The Museum of Southern History
Preserving the History, Ideals and Chivalry of the South.
4304 Herschel St., Jacksonville, Florida 32210
The Flags that have flown over Florida
In addition to the various national flags that have flown over Florida, there were numerous state flags which were in use during Florida's earlier years. While we believe we have recorded all of them, it is possible that we overlooked one. Should anyone notice a missing flag, we would appreciate your advising us so that we might correct our presentation.
State Flag - 1845
This flag was unfurled at the inauguration of William D. Moseley as first Governor of the State of Florida on June 25, 1845. The Florida House of Representatives agreed to a joint resolution on inauguration day adopting the flag as "the Colors of the State of Florida, till changed by law." The Senate, however, objected to the motto "Let Us Alone," and it was not until December 27, during the adjourned sessionthat year, that a Senate resolution "consented to and adopted" the flag and its motto "as the Flag of the State of Florida." Because one house acted through resolution and the other through a simple resolution, it would seem that this flag was never officially adopted although it received the approval of both houses of the General Assembly (Legislature).
State Flag 1868
The Constitutional Convention of 1868 was the first to make constitutional provision for a State flag. The Constitution adopted by that convention provided that the Legislature should, as soon as convenient, "adopt a State emblem having the design of the Great Seal of the State impressed upon a white ground of six feet six inches and six feet deep," The Constitution further directed the Legislature, at its first session, to adopt the seal. This was done on August 6, 1868, and completed the design prescribed for the flag.
The Lone Star Flag 1864
After the flag of the United States was hauled down at the Pensacola Navy Yard on January 12, 1861, Colonel William H. Chase, commanding the Florida troops, prescribed a secession flag to serve until another could be decreed by the lawmakers at Tallahassee. This flag had thirteen stripes; alternate red and white, and a blue field with a single star in the center. This flag served for eight months, from January 13, 1861, to September 13, 1861. Colonel Chase's lone star flag was the same design as the flag used by the Republic of Texas navy in 1836-1845.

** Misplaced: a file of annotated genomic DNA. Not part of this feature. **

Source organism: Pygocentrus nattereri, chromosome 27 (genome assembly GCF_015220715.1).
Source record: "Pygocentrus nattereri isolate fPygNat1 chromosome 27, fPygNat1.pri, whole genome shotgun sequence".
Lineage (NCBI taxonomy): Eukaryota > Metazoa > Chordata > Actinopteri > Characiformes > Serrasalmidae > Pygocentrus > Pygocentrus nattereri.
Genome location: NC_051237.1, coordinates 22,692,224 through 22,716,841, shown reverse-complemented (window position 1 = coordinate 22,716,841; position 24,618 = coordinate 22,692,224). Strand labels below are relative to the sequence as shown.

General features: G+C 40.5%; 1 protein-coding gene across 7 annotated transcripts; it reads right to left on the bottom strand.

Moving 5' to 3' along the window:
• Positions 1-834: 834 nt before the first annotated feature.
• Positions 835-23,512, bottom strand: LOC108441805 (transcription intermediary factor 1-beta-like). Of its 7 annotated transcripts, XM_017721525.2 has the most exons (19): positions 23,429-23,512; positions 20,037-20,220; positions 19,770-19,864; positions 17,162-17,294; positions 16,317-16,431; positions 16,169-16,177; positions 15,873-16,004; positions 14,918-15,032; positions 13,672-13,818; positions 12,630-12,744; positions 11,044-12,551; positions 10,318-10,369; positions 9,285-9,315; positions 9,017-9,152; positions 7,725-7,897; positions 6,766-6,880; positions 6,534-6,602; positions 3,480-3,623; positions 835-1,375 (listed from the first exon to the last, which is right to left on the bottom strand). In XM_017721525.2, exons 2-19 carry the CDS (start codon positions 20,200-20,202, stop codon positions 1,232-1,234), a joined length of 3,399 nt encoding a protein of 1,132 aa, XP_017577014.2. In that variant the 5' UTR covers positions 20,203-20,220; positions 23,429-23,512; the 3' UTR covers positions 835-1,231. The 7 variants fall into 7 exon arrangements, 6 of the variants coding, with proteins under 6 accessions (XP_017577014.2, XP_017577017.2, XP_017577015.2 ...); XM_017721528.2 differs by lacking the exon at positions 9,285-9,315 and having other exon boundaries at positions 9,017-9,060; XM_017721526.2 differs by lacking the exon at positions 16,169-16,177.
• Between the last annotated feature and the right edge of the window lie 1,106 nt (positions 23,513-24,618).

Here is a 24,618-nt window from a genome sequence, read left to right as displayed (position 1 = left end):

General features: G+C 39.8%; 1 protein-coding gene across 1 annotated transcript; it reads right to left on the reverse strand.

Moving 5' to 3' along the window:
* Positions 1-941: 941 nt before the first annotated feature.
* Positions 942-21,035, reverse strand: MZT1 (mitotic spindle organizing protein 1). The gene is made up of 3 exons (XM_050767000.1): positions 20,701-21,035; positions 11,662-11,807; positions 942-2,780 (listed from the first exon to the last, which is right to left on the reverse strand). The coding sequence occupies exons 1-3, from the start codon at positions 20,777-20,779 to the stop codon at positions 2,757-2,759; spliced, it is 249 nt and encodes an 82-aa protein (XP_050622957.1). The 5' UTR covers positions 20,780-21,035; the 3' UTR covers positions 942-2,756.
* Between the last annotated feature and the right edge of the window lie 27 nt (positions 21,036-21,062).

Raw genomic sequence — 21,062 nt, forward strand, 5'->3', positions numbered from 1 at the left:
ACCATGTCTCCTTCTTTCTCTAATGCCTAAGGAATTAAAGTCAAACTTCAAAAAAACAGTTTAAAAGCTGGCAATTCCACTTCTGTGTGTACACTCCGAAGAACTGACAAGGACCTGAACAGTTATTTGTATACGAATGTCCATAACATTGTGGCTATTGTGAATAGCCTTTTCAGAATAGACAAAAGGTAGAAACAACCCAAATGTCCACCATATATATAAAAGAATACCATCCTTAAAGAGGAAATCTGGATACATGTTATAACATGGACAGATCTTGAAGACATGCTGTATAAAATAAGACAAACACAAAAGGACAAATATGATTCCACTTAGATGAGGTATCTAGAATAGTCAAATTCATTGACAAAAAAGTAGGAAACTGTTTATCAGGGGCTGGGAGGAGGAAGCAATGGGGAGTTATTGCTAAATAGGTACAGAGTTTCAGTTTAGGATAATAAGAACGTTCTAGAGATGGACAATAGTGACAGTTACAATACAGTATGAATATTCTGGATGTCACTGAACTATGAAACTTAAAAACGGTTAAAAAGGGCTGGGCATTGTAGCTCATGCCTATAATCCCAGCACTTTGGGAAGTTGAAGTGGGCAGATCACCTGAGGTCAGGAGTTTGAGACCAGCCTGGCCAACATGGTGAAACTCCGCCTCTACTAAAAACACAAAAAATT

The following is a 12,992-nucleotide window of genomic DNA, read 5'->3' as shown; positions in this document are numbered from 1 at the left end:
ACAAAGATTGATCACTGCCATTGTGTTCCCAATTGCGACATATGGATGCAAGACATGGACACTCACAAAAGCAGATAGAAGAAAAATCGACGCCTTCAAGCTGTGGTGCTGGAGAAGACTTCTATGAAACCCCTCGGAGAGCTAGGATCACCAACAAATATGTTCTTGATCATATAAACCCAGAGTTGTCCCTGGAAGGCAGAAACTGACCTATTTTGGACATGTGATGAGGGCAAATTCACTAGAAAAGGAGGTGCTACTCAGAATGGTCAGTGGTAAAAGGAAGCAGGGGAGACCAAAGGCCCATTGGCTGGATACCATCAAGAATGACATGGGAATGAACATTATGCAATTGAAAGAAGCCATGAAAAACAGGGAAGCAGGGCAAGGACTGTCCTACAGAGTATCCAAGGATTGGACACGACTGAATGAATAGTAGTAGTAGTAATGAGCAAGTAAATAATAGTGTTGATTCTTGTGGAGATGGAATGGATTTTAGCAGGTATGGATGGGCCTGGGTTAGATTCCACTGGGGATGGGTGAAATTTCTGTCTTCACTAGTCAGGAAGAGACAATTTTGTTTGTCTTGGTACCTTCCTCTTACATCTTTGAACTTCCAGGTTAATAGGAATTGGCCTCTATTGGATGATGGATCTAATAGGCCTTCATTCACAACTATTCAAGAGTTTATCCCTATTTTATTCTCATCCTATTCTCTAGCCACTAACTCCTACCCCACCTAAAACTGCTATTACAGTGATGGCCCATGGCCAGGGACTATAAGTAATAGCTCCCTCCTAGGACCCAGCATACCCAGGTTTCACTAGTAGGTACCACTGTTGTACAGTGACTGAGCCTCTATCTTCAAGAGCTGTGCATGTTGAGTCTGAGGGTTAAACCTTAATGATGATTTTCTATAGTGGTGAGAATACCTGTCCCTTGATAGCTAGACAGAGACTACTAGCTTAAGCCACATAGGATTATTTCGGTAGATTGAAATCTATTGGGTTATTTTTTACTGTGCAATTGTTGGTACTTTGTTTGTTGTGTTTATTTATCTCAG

State Flag 1900
Because the flag when furled lacked color, the Legislature in 1899 submitted to the electorate for ratification in 1900 an amendment to the Constitution adding diagonal red bars.
State Flag 1861
After Florida left the Union on January 11, 1861, a number of unofficial flags flew until the General Assembly (Legislature) completed action on February 1 on an act to provide a State uniform and flag. The act directed the Governor, "by and with the consent of his staff" to adopt "an appropriate device for a State flag, which shall be distinctive in character." Six months later, Governor Madison S. Perry had the Secretary of State record the description of the flag adopted in compliance with this act. Governor Perry added, "The flag has been deposited in the Executive Chamber." Whether it ever was raised over the Capitol or elsewhere is not known.
State Flag - Present
The voters ratified an amendment to the Constitution in 1966 which caused the dimensions of the State Flag to conform to the shape of flag generally. The former size of the Florida flag had presented a problem to flag makers, who were being called upon to furnish Florida flags in ever increasing number because of legislative requirements for its display at school and other public buildings. In the rewriting of the Constitution in 1968, the dimensions were dropped and became statutory language. The flag is described in these words: "The seal of the state, of diameter one half the hoist, in the center of a white ground. Red bars in width one fifth the hoist extending from each corner toward the center, to the outer rim of the seal."
Secession Flag 1861
"The Ladies of Broward's Neck," a community in Duval County, presented Governor Madison S. Perry with a flag of their design symbolizing Florida's withdrawal form the Union. The flag, never adopted, was proffered as an emblem of Florida as a sovereign nation. Governor-elect John Milton presented it to the Florida Secession Convention at Tallahassee in 1861 after the signing of the Ordinance of Secession. The stars represent South Carolina, Mississippi and Florida, the first three states to leave the Union. Mrs. G. E. Ginder, great-niece of one of the ladies of Broward's Neck, in an interview with the Florida Times-Union in 1961, said the flag was displayed on the rostrum of the House of Representatives at the Capitol in Tallahassee during the War Between the States. Afterwards, it was displayed at the Confederate Museum in Richmond, Virginia until it was returned to Florida in 1961.